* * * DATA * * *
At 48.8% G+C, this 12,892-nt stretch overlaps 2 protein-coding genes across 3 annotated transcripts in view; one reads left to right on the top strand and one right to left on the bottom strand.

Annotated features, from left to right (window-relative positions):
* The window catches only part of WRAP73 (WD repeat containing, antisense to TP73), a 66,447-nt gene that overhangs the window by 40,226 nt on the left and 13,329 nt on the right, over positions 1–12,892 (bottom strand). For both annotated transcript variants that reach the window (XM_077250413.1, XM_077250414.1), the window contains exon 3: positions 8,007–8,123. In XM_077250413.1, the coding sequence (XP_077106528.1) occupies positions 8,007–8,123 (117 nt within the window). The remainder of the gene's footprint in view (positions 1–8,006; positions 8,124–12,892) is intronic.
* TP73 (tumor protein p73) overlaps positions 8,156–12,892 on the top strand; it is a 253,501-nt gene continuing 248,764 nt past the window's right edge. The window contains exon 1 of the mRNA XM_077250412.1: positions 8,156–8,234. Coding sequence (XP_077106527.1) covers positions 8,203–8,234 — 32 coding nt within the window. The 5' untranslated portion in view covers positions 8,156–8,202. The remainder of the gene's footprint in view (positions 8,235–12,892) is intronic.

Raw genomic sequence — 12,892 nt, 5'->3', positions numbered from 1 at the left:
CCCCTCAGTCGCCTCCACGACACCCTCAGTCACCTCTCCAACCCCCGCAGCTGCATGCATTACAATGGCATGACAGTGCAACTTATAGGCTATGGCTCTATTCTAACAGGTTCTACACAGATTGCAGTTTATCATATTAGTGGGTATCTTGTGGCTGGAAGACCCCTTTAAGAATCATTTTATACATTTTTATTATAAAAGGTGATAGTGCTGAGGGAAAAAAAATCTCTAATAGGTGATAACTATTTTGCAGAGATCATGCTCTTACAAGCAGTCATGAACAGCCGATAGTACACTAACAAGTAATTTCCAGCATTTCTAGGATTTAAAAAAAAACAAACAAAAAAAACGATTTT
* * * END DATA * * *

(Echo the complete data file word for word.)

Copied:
At 48.8% G+C, this 12,892-nt stretch overlaps 2 protein-coding genes across 3 annotated transcripts in view; one reads left to right on the top strand and one right to left on the bottom strand.

Annotated features, from left to right (window-relative positions):
* The window catches only part of WRAP73 (WD repeat containing, antisense to TP73), a 66,447-nt gene that overhangs the window by 40,226 nt on the left and 13,329 nt on the right, over positions 1–12,892 (bottom strand). For both annotated transcript variants that reach the window (XM_077250413.1, XM_077250414.1), the window contains exon 3: positions 8,007–8,123. In XM_077250413.1, the coding sequence (XP_077106528.1) occupies positions 8,007–8,123 (117 nt within the window). The remainder of the gene's footprint in view (positions 1–8,006; positions 8,124–12,892) is intronic.
* TP73 (tumor protein p73) overlaps positions 8,156–12,892 on the top strand; it is a 253,501-nt gene continuing 248,764 nt past the window's right edge. The window contains exon 1 of the mRNA XM_077250412.1: positions 8,156–8,234. Coding sequence (XP_077106527.1) covers positions 8,203–8,234 — 32 coding nt within the window. The 5' untranslated portion in view covers positions 8,156–8,202. The remainder of the gene's footprint in view (positions 8,235–12,892) is intronic.

Raw genomic sequence — 12,892 nt, 5'->3', positions numbered from 1 at the left:
CCCCTCAGTCGCCTCCACGACACCCTCAGTCACCTCTCCAACCCCCGCAGCTGCATGCATTACAATGGCATGACAGTGCAACTTATAGGCTATGGCTCTATTCTAACAGGTTCTACACAGATTGCAGTTTATCATATTAGTGGGTATCTTGTGGCTGGAAGACCCCTTTAAGAATCATTTTATACATTTTTATTATAAAAGGTGATAGTGCTGAGGGAAAAAAAATCTCTAATAGGTGATAACTATTTTGCAGAGATCATGCTCTTACAAGCAGTCATGAACAGCCGATAGTACACTAACAAGTAATTTCCAGCATTTCTAGGATTTAAAAAAAAACAAACAAAAAAAACGATTTT